Review by Fred Rudofsky
Photographs by Ed Conway
On a summer-like night in Troy, the Ale House was rocked for more than two and a half hours by the Californian rockabilly, surf, blues and western swing of Big Sandy & His Fly-Rite Boys – some patrons even dancing on the sidewalk.
For 25 years, roots music fans have known just how dynamic this band from San Diego is. Though the line-up has changed occasionally over the years, the band has toured consistently and recorded more than 10 albums. Aside from leading his own group, vocalist Big Sandy is also known for his guest work with Los Straitjackets, as many who attended a legendary Alive at Five event a few years ago will recall. He is one of the most versatile singers and cordial entertainers on the scene today.
With the crowd seated all the way up to the stage, the quartet knew it was go-time, opening with uptempo favorite “Heaven Is the Other Way” and the jump blues call to tear it up, even on a Tuesday night, “It’s Time.” Big Sandy sang like a lost sun of Memphis and played his acoustic guitar with fervor; Kevin Stewart had sweat pouring down the fretboard of his upright bass; Chris Sprague hit the drums with brushes and an ever-present grin; and the remarkable Ashley Kingman earned his pints of ale, ripping out solos from a 1957 custom Magnatone guitar. “Tequila Callin’,” by request, earned the crowd the second of many toasts from Big Sandy, who could not resist getting the drinkers in the crowd to sing along on the chorus.
If George Harrison were alive, there is no doubt he would have loved walking in from River Street to hear the Beatlesque “You Love That Man” – Kingman put on a clinic of good taste and verve in every solo, and played rhythmic fills that brought out the best in his vocalist. The late George Jones, who recorded some fine rockabilly cuts in the 1950s before becoming a country legend, got a shout-out with a stunning cover of “How Come It.”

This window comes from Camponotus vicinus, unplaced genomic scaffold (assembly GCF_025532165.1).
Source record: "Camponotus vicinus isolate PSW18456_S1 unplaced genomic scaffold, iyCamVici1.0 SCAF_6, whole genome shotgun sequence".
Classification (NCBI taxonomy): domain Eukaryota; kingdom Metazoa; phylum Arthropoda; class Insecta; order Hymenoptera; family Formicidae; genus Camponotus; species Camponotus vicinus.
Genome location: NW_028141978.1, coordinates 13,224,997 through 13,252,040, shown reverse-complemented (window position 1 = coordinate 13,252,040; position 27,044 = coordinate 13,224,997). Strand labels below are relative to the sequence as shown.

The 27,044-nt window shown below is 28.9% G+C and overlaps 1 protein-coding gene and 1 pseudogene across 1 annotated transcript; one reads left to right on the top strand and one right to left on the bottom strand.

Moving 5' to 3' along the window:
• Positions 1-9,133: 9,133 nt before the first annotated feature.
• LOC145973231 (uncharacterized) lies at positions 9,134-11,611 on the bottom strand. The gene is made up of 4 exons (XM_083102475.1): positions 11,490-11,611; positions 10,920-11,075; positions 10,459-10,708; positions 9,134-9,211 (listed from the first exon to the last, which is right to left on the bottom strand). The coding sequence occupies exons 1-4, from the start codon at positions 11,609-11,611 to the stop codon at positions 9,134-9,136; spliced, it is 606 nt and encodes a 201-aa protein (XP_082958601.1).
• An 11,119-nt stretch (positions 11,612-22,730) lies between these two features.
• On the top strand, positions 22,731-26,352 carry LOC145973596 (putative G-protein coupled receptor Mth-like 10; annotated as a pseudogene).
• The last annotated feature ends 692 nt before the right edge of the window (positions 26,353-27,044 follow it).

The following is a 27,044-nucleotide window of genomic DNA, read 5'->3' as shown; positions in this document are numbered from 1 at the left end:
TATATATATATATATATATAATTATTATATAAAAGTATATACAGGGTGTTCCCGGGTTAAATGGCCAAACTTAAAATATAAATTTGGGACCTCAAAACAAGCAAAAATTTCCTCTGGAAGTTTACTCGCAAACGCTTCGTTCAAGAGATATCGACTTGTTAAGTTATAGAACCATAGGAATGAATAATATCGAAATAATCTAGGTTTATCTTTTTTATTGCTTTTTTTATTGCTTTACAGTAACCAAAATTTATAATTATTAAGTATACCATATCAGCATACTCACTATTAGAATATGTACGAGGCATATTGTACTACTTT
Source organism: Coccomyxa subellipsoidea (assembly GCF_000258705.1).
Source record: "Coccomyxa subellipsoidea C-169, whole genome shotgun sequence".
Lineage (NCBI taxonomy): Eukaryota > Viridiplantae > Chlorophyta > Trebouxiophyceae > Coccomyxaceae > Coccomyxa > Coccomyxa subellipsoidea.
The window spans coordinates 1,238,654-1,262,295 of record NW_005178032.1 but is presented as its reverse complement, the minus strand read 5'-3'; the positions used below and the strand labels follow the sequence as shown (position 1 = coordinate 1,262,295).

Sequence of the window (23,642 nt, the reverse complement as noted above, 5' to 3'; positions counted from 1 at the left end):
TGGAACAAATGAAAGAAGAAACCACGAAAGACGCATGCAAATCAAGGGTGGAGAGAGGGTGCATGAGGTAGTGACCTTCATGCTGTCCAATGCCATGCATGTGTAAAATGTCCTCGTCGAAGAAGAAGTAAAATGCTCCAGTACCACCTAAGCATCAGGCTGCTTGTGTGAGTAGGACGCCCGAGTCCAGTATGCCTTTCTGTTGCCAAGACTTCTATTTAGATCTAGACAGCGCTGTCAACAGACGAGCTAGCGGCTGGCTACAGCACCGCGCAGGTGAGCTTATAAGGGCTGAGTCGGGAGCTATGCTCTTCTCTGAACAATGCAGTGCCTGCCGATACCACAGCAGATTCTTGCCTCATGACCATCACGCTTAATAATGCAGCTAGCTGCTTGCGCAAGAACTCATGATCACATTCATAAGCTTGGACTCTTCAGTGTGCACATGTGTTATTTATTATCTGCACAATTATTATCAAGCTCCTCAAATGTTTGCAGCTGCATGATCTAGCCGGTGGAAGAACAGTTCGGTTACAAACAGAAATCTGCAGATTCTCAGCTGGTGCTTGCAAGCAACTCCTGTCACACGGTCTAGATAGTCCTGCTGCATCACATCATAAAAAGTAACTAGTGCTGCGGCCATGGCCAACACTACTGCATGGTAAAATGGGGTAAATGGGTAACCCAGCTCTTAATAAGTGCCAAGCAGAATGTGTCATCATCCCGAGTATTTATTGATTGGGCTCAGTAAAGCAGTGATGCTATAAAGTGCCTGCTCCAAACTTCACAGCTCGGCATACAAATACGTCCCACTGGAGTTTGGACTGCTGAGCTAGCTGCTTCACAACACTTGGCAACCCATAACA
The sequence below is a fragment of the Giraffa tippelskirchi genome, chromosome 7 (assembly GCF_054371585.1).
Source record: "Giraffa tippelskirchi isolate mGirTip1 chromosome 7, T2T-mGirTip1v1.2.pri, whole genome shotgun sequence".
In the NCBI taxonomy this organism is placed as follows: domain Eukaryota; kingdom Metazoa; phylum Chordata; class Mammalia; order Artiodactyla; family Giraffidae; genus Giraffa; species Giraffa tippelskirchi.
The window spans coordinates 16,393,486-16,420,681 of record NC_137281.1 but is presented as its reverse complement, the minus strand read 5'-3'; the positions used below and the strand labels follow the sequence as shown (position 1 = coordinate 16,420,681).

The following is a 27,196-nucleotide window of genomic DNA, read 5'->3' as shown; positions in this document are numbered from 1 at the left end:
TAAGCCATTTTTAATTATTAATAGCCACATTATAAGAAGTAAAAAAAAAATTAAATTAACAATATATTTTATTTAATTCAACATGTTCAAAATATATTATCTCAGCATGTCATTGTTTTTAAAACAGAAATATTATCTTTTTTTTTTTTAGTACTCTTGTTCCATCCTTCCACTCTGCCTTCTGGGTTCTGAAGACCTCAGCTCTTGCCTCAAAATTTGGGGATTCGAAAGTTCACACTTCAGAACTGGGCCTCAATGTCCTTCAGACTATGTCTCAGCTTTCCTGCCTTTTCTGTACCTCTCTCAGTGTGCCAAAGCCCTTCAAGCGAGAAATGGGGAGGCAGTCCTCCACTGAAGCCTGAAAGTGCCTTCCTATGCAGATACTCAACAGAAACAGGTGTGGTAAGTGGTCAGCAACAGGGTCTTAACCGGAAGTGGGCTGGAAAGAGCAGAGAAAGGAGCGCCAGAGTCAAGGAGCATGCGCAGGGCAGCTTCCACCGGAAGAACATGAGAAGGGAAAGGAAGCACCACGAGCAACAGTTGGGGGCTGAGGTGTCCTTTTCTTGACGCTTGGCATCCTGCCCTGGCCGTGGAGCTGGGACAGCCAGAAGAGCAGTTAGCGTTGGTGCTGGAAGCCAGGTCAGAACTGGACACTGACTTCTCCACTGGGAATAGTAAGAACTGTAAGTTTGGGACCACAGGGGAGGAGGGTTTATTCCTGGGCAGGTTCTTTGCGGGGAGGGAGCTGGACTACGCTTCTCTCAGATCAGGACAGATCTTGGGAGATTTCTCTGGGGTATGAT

The second set went up another notch in intensity, inspiring dancing in the limited floor space and prompting some to move outdoors and cut a rug on the sidewalk. “Catalina” conjured up a sonic vision of Dick Dale jamming with Carl Perkins at Sun Studios. Big Sandy sang “Somebody Told Me” with a wry smirk that matched the story’s take on matrimony and having to pay for one’s loss of freedom. Three-part harmonies (sans Kingman) gave a beach music feel to “Baby, Baby Me.” Kingman sent out a pair of rocking instrumentals from his recent 45 (“Cannonball Rag”/ “Hybrid Corn”) to local guitar ace Graham Tichy. Called back for an encore, the band obliged with “The Greatest Story Ever Told”, showing off the influence of Clyde McPhatter in Big Sandy’s tone, and a wild “That Don’t Get It”, a juggernaut of rockabilly.
Look for an acoustic album from Big Sandy & His Fly-Rite Boys on Tuesday, July 9, titled What a Dream It’s Been, and hopefully a return trip to the Northeast this autumn.
BIG SANDY & HIS FLY-RITE BOYS SET LIST
Heaven Is the Other Way
Hip Shakin’ Mama
The Ones You Say You Love
Yamma Yamma Pretty Mama
Six Foot Down
You Love that Man
How Come It (George Jones)
My Eyes are Open
Chalk It up to the Blues
That’s All Right with Me
Somebody Told Me
Baby, Baby Me
Rip It Up (Little Richard)
How Did You Love Someone Like Me?
Wishing Him Away
Little Cabin on the Hill (Bill Monroe)
Don’t Let Me Know
Feelin’ Kinda Lucky
Don’t Go Too Far with the Girl in the Bar (Conway Twitty)
Waltz of the Winds
Jumpin’ from 6 to 6
The Greatest Story Ever Told
That Don’t Get It, That Don’t Move Me